Sydney Banks articulated this back in the 1970s. Lots of other wise people have articulated it as well, he kind of pulled it all together. What he saw is that we are always innately whole, and well. And so what that leads us to see then, is that an unwanted habit a craving, is, actually it’s two things:
- It’s ourselves wanting to comfort ourselves and to feel those feelings of peace, which I talked about a minute ago.
- And then it’s a second thing as well. It took me a long time to really see this. It’s actually that feeling of craving, or what I call it the drive to overeat. That was how I felt that. It was a really unwanted feeling. And it was a tremendous amount of pressure. The only thing that would relieve it would be to eat the foods that I wanted to eat. So that feeling is actually a call from our divine selves, our innate well being. All it’s doing is reminding us that we are entirely whole and entirely well, and that it’s just that we haven’t seen that for ourselves insightfully yet and fully.
And, again, it can seem like quite a paradox to say that, and to hear it. I’ll just speak personally, until I started to see for myself that that was the case it really looked like my cravings, my overeating, was a problem, like it was as a serious problem that had to be fixed. It was causing me to gain weight, it was causing my blood pressure to go up. How, I would think to myself, is this not a problem? But it really isn’t. It is as simple as that.
It’s a call from our innate state of well being just saying to us, hey, just a reminder, you’ve forgotten who you actually are. I’ve heard lots of great quotes that really sum up this thing that I’m explaining now, not very succinctly. And one of my favorites that does it so succinctly is from Dicken Bettinger:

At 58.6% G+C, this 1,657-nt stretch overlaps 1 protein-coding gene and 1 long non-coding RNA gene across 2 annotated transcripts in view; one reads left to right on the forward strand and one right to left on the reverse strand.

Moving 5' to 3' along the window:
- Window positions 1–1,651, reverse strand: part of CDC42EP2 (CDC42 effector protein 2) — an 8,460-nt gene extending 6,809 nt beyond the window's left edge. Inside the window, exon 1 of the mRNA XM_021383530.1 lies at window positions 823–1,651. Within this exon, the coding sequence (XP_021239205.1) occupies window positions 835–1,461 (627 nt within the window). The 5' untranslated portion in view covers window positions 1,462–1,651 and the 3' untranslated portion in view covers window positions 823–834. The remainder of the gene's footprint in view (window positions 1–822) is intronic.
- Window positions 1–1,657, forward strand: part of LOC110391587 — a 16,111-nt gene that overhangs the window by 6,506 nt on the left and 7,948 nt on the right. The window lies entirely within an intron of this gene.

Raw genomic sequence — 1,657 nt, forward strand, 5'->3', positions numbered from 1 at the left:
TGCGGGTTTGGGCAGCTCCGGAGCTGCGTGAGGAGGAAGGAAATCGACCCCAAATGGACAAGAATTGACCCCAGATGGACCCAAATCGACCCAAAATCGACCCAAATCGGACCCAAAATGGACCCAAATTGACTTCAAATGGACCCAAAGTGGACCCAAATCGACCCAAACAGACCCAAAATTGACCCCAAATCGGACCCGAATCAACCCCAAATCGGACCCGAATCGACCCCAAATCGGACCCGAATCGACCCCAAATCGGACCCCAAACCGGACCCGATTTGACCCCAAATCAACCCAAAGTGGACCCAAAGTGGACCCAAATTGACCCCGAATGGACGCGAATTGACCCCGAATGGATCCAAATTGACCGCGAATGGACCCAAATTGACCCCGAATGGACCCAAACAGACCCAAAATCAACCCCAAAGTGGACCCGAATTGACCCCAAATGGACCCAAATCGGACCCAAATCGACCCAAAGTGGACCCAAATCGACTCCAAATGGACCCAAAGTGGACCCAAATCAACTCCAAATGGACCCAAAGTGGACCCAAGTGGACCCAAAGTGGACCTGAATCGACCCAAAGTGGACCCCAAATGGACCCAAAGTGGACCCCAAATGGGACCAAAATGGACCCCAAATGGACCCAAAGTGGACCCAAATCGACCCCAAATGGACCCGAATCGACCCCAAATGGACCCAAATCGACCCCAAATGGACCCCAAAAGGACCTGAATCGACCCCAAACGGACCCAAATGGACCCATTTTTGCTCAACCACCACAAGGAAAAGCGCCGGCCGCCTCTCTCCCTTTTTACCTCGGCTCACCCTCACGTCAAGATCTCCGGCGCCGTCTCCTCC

“Tension reminds me that I have everything I need.”
I just love that so much. I think about it quite often. So anytime we feel in our bodies a state of tension, a state of feeling kind of crunched up, like things just aren’t right. It could be in the case of having an argument with a spouse or being angry at somebody in traffic. Or it could be the feeling we have where we have an unwanted habit, and we’re wanting to set it down. But it keeps cropping up again and again.
We keep feeling the feelings of craving and of wanting to participate in that habit. That tension is that call from ourselves saying, you’ve forgotten who you are, you’ve forgotten that you are innately well, innately whole, that you have innate well being and resourcefulness and resilience. And so that’s what this understanding is trying to point us toward.
That’s what we’re exploring always when we talk about this understanding that no matter what the circumstance, no matter what the situation, no matter how long you’ve had a bad habit, no matter how many unwanted habits you’ve switched from one to the other. None of that has had any impact at all, on your divine engineering and your well being.
And in fact, the persistent nature of those cravings are exactly the thing that point to how well we are built, to how perfectly we are designed. It can look like quite a paradox, but it’s really, really beautiful once you start to see it.
I’ll leave it there for today. If you have any follow up questions, anything you want me to expand on about that I’ll be very happy to do so. So you can just fill in the form at alexandraamor.com/question, and I’ll be happy to answer your question on a future episode.
Thanks very much for listening. I really appreciate it. I’m sending you lots of love. Take care, talk to you soon. Bye.
Photo by Waranont (Joe) on Unsplash
Transcribed by https://otter.ai